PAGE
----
Throughout Lighthouse Loyalty, newspapers, journalism, and writing feed into the plot of the story. Is it accurate? What papers could the Arnold Family have read? And how did newspapers help American’s form opinions about the Civil War?
I thought I’d share some of my notes on newspapers and delve into the historical backing for some of the journalistic details in my newest historical novel. Happy reading… Continue reading
If a person knows how to write, they will write something. A shopping list, letter, journal, recipe, book, novel, thesis paper. Through the centuries, women had written, but they didn’t always receive much attention or much help from publishers. In mid-19th Century America, a change started to occur in attitudes toward women, writing, and publishing. Against this backdrop, fictional character Susan Rose Arnold scribbles poetry, wonders if someday it could be published, and meets a woman who regularly writes for publications.
“Miss Shermann,” I said as I guided her up to her room after the evening meal, “what do you write? If you don’t mind my question.” She had perfect manners and the most fascinating way of controlling the conversation at the table, without seeming to be in charge.
“It depends,” she replied, smiling. “Sometimes short stories. Sometimes information about travel or the impracticality of these beautiful ladies’ fashions. Anything I can sell to a newspaper or magazine.” (Lighthouse Loyalty, Chapter 18)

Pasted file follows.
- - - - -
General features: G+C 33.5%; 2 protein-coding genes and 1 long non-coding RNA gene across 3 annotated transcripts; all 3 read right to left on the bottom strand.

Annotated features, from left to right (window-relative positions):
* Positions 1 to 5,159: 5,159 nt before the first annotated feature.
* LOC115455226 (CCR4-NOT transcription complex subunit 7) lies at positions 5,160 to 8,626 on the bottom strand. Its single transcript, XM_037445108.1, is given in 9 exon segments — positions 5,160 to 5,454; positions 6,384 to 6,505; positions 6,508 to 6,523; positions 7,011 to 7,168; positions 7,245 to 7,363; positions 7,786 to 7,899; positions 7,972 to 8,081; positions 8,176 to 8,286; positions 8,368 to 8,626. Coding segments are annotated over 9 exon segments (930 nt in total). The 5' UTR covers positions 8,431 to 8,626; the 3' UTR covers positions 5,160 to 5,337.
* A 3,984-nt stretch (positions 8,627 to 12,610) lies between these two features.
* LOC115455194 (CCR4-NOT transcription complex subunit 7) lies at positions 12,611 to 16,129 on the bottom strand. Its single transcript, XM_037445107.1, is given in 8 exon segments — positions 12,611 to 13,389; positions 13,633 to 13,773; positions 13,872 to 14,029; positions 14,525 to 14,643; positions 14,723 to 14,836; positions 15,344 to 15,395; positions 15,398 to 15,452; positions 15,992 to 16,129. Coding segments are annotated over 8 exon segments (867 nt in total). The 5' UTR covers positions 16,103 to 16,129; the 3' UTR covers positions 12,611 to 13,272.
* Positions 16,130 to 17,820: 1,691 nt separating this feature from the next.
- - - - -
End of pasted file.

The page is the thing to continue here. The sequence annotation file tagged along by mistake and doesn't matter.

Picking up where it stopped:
Today, we’ll highlight some mid-19th Century female authors and the changing world of publishing. Continue reading
I decided to feature something a little different today. As usual in this series, I’m sharing a historical source, but today it’s a visual source instead of a quote.
The Battle of Fredericksburg (December 11-15, 1862) was – like all major battles during the conflict – reported in the newspapers. In the North, Harper’s Weekly famously published engravings of battles, leaders, and military life. (For more details about Fredericksburg, please view last week’s post here.)
Here are a few of the newspaper engravings that accompanied the news of the Fredericksburg’s battle: Continue reading
November 5, 1861
Voluminous accounts of the repulse of our forces at Ball’s Bluff have been published, including several official reports.
In the official list of the killed, wounded and missing of the Massachusetts 15th, Lt. Greene, mentioned in our last, is named among the missing. He may be a prisoner. The killed named in that list are 14, and no less than 228 missing.
Of the 20th Massachusetts, 22 are reported killed[,] 50 wounded, and 114 missing.
No list of prisoners have been received. Many have doubtless been buried unrecognized, and it is not known how many or who were lost in the Potomac. Continue reading